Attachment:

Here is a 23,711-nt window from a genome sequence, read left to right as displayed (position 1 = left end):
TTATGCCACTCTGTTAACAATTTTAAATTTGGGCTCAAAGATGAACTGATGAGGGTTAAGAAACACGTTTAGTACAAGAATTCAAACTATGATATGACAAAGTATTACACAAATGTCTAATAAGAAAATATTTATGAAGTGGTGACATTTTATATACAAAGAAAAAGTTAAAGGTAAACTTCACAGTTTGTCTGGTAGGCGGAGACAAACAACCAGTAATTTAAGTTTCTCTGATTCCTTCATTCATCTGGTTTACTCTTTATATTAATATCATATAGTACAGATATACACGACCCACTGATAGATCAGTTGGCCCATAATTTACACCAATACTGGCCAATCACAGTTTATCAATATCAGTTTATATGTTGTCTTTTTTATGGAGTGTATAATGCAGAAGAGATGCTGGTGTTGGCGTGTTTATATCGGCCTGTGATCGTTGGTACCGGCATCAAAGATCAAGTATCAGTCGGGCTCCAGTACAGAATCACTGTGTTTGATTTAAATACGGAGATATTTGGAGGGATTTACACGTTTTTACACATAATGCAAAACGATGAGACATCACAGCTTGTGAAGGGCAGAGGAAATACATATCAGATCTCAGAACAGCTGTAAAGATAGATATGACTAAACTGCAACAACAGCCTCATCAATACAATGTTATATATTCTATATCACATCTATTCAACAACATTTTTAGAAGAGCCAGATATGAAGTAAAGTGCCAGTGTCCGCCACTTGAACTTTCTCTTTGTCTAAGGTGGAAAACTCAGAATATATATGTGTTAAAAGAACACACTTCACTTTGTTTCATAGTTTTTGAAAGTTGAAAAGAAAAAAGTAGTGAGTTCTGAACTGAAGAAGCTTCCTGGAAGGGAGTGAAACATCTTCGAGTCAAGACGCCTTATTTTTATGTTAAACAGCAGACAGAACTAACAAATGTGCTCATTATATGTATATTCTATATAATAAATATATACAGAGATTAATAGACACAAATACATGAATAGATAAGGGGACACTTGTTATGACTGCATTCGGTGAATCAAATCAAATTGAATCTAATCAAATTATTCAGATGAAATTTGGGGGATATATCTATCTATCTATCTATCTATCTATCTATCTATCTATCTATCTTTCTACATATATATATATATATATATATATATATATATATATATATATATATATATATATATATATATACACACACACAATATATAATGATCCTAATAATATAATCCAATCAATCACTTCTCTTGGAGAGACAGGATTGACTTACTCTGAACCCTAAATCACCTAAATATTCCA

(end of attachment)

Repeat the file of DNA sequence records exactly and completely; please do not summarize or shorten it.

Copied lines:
Here is a 23,711-nt window from a genome sequence, read left to right as displayed (position 1 = left end):
TTATGCCACTCTGTTAACAATTTTAAATTTGGGCTCAAAGATGAACTGATGAGGGTTAAGAAACACGTTTAGTACAAGAATTCAAACTATGATATGACAAAGTATTACACAAATGTCTAATAAGAAAATATTTATGAAGTGGTGACATTTTATATACAAAGAAAAAGTTAAAGGTAAACTTCACAGTTTGTCTGGTAGGCGGAGACAAACAACCAGTAATTTAAGTTTCTCTGATTCCTTCATTCATCTGGTTTACTCTTTATATTAATATCATATAGTACAGATATACACGACCCACTGATAGATCAGTTGGCCCATAATTTACACCAATACTGGCCAATCACAGTTTATCAATATCAGTTTATATGTTGTCTTTTTTATGGAGTGTATAATGCAGAAGAGATGCTGGTGTTGGCGTGTTTATATCGGCCTGTGATCGTTGGTACCGGCATCAAAGATCAAGTATCAGTCGGGCTCCAGTACAGAATCACTGTGTTTGATTTAAATACGGAGATATTTGGAGGGATTTACACGTTTTTACACATAATGCAAAACGATGAGACATCACAGCTTGTGAAGGGCAGAGGAAATACATATCAGATCTCAGAACAGCTGTAAAGATAGATATGACTAAACTGCAACAACAGCCTCATCAATACAATGTTATATATTCTATATCACATCTATTCAACAACATTTTTAGAAGAGCCAGATATGAAGTAAAGTGCCAGTGTCCGCCACTTGAACTTTCTCTTTGTCTAAGGTGGAAAACTCAGAATATATATGTGTTAAAAGAACACACTTCACTTTGTTTCATAGTTTTTGAAAGTTGAAAAGAAAAAAGTAGTGAGTTCTGAACTGAAGAAGCTTCCTGGAAGGGAGTGAAACATCTTCGAGTCAAGACGCCTTATTTTTATGTTAAACAGCAGACAGAACTAACAAATGTGCTCATTATATGTATATTCTATATAATAAATATATACAGAGATTAATAGACACAAATACATGAATAGATAAGGGGACACTTGTTATGACTGCATTCGGTGAATCAAATCAAATTGAATCTAATCAAATTATTCAGATGAAATTTGGGGGATATATCTATCTATCTATCTATCTATCTATCTATCTATCTATCTATCTTTCTACATATATATATATATATATATATATATATATATATATATATATATATATATATATATATATATACACACACACAATATATAATGATCCTAATAATATAATCCAATCAATCACTTCTCTTGGAGAGACAGGATTGACTTACTCTGAACCCTAAATCACCTAAATATTCCA